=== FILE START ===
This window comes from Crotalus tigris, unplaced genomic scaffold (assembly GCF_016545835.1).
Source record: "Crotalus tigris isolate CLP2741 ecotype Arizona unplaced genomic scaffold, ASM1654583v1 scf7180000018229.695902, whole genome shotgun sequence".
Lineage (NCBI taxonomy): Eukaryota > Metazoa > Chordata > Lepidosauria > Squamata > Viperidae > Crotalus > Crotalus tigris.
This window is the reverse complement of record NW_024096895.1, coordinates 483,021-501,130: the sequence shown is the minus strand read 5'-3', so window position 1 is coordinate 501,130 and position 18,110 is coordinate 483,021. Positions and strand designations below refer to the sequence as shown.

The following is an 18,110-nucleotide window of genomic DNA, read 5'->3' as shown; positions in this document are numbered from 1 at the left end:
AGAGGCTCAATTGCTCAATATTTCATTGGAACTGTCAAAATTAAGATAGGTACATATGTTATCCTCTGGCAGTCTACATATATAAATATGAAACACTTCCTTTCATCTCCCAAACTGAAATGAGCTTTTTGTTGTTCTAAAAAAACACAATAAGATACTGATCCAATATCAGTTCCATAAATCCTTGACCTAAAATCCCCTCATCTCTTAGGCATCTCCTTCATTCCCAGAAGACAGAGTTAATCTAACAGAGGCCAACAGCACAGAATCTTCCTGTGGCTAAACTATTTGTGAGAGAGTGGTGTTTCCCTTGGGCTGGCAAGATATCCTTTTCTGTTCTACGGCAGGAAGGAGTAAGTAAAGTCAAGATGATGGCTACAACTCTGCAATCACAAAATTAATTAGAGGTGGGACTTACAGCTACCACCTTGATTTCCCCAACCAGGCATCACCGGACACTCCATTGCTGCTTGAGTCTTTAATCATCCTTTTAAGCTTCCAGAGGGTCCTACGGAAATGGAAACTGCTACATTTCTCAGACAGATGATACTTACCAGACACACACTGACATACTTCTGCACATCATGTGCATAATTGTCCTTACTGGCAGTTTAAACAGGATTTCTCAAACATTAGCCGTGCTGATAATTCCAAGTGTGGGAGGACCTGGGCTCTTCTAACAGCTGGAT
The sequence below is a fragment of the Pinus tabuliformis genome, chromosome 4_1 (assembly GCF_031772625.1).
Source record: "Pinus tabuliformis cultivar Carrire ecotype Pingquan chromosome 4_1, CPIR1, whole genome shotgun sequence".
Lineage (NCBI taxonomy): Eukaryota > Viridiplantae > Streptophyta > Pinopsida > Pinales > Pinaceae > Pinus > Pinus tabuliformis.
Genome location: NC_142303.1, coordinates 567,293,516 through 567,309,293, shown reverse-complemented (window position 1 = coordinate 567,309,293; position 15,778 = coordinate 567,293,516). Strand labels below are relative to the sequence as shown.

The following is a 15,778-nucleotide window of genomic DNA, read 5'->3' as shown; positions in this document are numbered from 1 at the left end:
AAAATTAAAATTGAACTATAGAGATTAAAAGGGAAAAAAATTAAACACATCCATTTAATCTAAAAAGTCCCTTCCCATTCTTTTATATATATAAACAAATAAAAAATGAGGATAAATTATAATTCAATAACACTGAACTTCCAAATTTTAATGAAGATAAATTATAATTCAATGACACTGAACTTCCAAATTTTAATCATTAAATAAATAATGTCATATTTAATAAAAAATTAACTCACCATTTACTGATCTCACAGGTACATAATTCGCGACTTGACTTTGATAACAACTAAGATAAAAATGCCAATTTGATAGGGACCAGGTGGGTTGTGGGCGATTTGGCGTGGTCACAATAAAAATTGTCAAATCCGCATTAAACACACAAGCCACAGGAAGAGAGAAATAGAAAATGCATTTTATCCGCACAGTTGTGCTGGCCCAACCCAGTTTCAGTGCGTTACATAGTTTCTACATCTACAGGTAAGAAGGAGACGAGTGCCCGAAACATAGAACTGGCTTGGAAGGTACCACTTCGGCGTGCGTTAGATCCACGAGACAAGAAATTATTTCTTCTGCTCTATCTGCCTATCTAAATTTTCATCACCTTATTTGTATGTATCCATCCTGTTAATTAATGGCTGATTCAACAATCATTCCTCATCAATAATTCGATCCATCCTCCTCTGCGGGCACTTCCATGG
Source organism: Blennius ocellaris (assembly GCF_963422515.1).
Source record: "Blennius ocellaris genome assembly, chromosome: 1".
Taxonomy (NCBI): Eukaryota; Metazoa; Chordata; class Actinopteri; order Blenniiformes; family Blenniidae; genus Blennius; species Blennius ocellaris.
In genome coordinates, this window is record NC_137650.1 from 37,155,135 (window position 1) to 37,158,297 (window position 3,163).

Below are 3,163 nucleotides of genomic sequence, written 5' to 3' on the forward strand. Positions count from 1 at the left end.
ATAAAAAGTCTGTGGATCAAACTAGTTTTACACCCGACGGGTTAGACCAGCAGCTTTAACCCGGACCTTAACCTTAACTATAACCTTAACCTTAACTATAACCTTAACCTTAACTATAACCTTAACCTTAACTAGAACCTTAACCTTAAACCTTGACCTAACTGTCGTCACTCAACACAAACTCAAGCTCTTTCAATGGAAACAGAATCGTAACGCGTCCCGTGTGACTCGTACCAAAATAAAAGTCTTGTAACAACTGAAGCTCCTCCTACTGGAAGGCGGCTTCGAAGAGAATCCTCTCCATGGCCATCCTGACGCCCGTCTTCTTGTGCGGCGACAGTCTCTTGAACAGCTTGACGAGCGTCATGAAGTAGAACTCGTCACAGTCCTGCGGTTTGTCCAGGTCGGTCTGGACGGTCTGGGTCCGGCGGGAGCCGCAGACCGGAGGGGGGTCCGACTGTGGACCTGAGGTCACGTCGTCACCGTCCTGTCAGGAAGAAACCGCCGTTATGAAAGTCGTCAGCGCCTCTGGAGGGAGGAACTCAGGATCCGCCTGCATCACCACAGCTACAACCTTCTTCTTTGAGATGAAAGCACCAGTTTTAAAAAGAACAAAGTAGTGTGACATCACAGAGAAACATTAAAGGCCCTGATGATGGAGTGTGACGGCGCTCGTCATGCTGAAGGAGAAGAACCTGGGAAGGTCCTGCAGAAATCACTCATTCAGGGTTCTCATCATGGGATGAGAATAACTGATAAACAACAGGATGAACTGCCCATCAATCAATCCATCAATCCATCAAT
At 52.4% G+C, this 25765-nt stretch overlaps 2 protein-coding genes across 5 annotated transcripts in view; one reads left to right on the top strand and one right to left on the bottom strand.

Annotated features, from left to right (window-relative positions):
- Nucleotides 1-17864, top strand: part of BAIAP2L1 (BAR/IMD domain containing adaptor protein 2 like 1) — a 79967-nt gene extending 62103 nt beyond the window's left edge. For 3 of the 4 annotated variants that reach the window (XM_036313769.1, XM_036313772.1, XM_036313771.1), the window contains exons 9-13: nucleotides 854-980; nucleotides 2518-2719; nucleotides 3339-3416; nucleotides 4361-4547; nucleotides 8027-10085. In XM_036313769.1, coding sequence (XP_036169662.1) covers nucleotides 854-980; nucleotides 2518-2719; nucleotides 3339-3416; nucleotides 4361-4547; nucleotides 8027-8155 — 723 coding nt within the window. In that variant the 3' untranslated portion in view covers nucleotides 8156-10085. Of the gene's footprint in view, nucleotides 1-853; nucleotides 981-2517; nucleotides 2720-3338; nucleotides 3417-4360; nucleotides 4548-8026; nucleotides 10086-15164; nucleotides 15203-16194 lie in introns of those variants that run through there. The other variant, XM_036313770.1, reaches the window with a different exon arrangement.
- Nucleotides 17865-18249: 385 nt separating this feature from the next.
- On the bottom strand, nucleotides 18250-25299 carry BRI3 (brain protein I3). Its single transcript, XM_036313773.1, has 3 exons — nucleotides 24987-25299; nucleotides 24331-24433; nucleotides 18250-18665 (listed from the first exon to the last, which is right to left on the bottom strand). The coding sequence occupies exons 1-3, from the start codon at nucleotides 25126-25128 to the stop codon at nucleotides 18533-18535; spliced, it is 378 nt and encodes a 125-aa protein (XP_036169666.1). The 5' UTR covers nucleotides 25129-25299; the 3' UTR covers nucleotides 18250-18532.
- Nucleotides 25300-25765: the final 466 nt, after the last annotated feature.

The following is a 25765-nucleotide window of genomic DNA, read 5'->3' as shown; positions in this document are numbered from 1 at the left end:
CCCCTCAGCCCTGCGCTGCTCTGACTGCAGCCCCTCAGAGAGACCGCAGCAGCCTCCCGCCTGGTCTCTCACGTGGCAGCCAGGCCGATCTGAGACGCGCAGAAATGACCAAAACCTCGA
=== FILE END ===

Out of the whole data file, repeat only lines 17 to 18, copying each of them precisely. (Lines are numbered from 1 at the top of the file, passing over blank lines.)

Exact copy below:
Below are 3,163 nucleotides of genomic sequence, written 5' to 3' on the forward strand. Positions count from 1 at the left end.
ATAAAAAGTCTGTGGATCAAACTAGTTTTACACCCGACGGGTTAGACCAGCAGCTTTAACCCGGACCTTAACCTTAACTATAACCTTAACCTTAACTATAACCTTAACCTTAACTATAACCTTAACCTTAACTAGAACCTTAACCTTAAACCTTGACCTAACTGTCGTCACTCAACACAAACTCAAGCTCTTTCAATGGAAACAGAATCGTAACGCGTCCCGTGTGACTCGTACCAAAATAAAAGTCTTGTAACAACTGAAGCTCCTCCTACTGGAAGGCGGCTTCGAAGAGAATCCTCTCCATGGCCATCCTGACGCCCGTCTTCTTGTGCGGCGACAGTCTCTTGAACAGCTTGACGAGCGTCATGAAGTAGAACTCGTCACAGTCCTGCGGTTTGTCCAGGTCGGTCTGGACGGTCTGGGTCCGGCGGGAGCCGCAGACCGGAGGGGGGTCCGACTGTGGACCTGAGGTCACGTCGTCACCGTCCTGTCAGGAAGAAACCGCCGTTATGAAAGTCGTCAGCGCCTCTGGAGGGAGGAACTCAGGATCCGCCTGCATCACCACAGCTACAACCTTCTTCTTTGAGATGAAAGCACCAGTTTTAAAAAGAACAAAGTAGTGTGACATCACAGAGAAACATTAAAGGCCCTGATGATGGAGTGTGACGGCGCTCGTCATGCTGAAGGAGAAGAACCTGGGAAGGTCCTGCAGAAATCACTCATTCAGGGTTCTCATCATGGGATGAGAATAACTGATAAACAACAGGATGAACTGCCCATCAATCAATCCATCAATCCATCAAT